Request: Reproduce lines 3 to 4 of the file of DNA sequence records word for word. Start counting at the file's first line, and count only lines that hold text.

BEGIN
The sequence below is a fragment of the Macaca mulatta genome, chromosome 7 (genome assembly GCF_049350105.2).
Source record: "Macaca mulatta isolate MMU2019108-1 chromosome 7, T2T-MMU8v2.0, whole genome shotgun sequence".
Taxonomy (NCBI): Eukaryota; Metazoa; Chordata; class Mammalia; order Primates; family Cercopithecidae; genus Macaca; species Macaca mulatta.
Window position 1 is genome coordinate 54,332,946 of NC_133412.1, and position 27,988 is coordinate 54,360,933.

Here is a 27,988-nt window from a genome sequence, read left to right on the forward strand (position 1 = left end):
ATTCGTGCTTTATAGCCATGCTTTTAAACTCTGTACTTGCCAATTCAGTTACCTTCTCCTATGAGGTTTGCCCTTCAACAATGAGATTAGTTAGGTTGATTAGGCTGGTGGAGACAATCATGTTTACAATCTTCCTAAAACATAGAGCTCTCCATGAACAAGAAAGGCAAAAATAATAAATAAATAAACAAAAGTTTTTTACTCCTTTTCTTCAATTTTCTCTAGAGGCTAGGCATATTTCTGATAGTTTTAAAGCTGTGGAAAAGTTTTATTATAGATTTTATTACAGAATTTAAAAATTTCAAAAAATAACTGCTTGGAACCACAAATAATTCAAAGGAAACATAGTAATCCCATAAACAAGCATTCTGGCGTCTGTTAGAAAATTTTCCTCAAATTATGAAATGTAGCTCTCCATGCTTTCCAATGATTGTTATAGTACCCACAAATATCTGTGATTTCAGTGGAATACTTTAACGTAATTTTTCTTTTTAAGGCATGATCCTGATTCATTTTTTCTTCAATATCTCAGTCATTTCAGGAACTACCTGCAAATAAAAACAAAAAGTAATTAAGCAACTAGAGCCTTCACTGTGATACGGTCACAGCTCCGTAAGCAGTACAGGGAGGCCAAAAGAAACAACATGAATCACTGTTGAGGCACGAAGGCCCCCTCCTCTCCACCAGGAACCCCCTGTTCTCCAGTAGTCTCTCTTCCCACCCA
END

Taxonomy (NCBI): Eukaryota; Metazoa; Chordata; class Mammalia; order Primates; family Cercopithecidae; genus Macaca; species Macaca mulatta.
Window position 1 is genome coordinate 54,332,946 of NC_133412.1, and position 27,988 is coordinate 54,360,933.